But St. Paul also said something else, to the burgeoning congregation of disciples at Colossae: “Set your minds on things that are above, not on things that are on earth, for you have died, and your life is hidden with Christ in God.” To the people in the past, and to those of us today, St. Paul is giving us a charge. In a world still broken by suffering and pain, resist the impulses to give into the crushing tidal waves of darkness. And rather than just resisting the waves, digging in your heels as a test of endurance…act. Push back against the darkness. Set your minds on the things above, that your life below, your life here, will be formed more by the hopefulness of Jesus Christ than the darkness of a world groaning for release. Push back the darkness. Beat it back. And when it begins to recede, chase it down, keep pushing, keep pushing, keep pushing! For Jesus Christ’s resurrection is proof that the darkness can indeed be beaten back.
Not only was the resurrection of Our Lord from the tomb an act of resistance against all of the evil and ugliness of the world, so too was that first Easter proclamation from Mary Magdalene. She carried the message of hope and resurrection on her lips, in her lungs, deep down in her bones. It was like the prophet Jeremiah says, “Within me there is something like a burning fire shut up in my bones; I am weary with holding it in, and I cannot.” Mary was no fool. She knew that dead men don’t normally come back to life. But she bore witness to such an event, and she could not hold this truth within her, simply clinging to Jesus as an act of personal piety. She had to preach. She had to proclaim with a loud voice, “Christ is risen from the dead, trampling down death by death, and upon those in the tombs bestowing life!”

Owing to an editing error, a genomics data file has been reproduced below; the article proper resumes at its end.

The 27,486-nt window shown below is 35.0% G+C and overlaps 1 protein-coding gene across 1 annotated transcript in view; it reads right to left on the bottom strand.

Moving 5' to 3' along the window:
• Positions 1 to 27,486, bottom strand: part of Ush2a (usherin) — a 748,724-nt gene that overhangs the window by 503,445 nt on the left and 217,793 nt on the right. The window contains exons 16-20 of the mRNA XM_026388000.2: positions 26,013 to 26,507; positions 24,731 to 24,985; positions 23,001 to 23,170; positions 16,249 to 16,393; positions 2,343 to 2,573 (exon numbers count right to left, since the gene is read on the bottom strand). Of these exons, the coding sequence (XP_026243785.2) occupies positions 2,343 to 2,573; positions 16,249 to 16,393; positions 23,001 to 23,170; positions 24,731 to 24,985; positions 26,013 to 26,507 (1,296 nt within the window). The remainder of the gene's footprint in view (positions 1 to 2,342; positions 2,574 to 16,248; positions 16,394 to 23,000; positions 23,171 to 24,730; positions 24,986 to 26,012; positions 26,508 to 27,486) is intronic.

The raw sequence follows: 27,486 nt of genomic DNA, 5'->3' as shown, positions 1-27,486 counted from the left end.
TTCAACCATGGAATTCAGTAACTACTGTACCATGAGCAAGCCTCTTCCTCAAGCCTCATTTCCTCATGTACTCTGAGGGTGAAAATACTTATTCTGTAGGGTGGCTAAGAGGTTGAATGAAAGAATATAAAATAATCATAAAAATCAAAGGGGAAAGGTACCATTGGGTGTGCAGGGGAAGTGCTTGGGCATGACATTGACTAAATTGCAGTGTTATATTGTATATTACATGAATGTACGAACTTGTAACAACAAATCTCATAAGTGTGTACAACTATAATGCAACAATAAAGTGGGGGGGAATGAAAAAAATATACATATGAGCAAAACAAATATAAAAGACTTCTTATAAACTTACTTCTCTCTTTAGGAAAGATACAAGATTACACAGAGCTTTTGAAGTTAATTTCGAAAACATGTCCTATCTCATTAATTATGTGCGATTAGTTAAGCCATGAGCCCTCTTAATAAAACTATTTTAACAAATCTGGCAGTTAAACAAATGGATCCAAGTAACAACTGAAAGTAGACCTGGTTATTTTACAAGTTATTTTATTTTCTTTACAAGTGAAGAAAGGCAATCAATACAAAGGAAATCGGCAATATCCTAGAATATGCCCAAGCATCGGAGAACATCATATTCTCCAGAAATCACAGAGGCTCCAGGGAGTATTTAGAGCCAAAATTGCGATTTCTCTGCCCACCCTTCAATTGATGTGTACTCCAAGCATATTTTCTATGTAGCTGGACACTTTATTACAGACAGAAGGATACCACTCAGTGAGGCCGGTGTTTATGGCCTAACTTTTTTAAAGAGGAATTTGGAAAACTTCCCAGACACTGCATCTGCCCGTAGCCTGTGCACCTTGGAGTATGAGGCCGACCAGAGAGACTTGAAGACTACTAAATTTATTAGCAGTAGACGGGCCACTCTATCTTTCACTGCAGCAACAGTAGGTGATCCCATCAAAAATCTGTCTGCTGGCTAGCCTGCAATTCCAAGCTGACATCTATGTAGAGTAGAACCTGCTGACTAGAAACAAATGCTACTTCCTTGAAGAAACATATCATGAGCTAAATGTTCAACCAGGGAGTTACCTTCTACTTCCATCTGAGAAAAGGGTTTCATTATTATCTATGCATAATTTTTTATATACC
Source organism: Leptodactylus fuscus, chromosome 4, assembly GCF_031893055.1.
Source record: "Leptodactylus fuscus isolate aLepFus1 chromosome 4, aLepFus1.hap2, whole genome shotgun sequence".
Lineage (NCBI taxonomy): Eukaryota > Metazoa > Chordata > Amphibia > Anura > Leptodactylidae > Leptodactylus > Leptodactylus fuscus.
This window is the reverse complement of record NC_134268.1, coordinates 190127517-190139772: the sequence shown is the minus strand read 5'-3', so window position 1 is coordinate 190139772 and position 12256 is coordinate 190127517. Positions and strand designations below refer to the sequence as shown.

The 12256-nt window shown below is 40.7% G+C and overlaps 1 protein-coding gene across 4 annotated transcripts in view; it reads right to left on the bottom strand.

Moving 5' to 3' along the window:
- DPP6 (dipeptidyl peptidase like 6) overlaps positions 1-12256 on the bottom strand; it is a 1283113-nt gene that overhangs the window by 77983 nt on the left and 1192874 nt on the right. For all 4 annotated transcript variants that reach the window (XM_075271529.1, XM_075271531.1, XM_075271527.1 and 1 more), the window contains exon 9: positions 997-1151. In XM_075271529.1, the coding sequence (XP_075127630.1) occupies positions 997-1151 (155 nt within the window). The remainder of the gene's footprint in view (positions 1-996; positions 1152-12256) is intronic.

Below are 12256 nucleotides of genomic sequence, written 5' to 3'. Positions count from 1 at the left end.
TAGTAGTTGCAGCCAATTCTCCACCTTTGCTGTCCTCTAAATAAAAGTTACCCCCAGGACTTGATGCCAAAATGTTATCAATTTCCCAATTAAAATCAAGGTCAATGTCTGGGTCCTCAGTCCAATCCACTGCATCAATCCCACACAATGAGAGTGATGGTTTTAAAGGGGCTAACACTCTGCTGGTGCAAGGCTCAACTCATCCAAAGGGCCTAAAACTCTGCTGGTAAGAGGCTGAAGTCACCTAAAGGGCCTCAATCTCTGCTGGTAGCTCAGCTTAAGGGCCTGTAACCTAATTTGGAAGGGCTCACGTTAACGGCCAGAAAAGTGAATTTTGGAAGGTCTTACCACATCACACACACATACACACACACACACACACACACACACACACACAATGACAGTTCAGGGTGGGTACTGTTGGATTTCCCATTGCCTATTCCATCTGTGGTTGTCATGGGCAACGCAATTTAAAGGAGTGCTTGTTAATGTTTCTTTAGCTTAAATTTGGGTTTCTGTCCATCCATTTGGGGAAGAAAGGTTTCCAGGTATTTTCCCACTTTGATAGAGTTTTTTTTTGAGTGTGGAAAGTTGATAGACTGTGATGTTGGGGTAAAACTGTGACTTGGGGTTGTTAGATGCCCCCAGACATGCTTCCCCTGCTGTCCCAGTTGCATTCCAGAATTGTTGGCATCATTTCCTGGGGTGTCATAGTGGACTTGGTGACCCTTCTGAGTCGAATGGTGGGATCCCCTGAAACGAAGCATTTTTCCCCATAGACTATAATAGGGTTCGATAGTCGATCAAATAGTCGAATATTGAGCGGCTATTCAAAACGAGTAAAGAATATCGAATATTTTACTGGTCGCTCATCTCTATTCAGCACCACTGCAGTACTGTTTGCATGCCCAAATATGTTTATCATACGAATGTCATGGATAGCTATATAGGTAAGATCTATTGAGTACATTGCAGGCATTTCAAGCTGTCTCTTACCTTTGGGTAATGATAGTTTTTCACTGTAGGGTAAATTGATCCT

What about us? We’ve come here, in our Sunday best, to celebrate the great and glorious overturning of death’s power over God’s anointed. But what about when we leave…when the high of Easter festivities calms down…when we no longer have trumpeters in our presence…when the beauty of these lilies fade away? What, then, are we going to do? Are we going to be the Mary who first desired to cling to Jesus, sitting with him outside of the tomb? Or are we going to be the Mary who took the life-changing truth of Jesus’ Resurrection out into the world, preaching and proclaiming that death has been put on notice…that suffering, brutality, and horror don’t have to be the final word on this world? For the truth, my brothers and sisters, is that those of you washed in the waters of baptism, and nourished by Jesus’ body and blood…you are quite literally the reconstituted body of the Resurrected Christ in this present age. God is counting on you to preach and proclaim to the world that death’s sting has been broken. The world needs you. The world needs the hope, the love, the passion residing deep in your spirit. The world needs the hope that drove you to come here on Easter morning…that hope that says, “Even in the face of absolute horror and death, new life is possible.” The world desperately needs the love that you felt once before, or maybe that you feel everyday…that love that whispers sweetly in your ear, “You are beautiful, and wonderful, and I am pleased with you.” The world needs the passion that inspires you to work for a better world…the passion that says to all the desperate powers of evil, “Your time is up!” The world needs you, the vessels of divine power that you are. So go out, preach Christ crucified and resurrected, and change the world!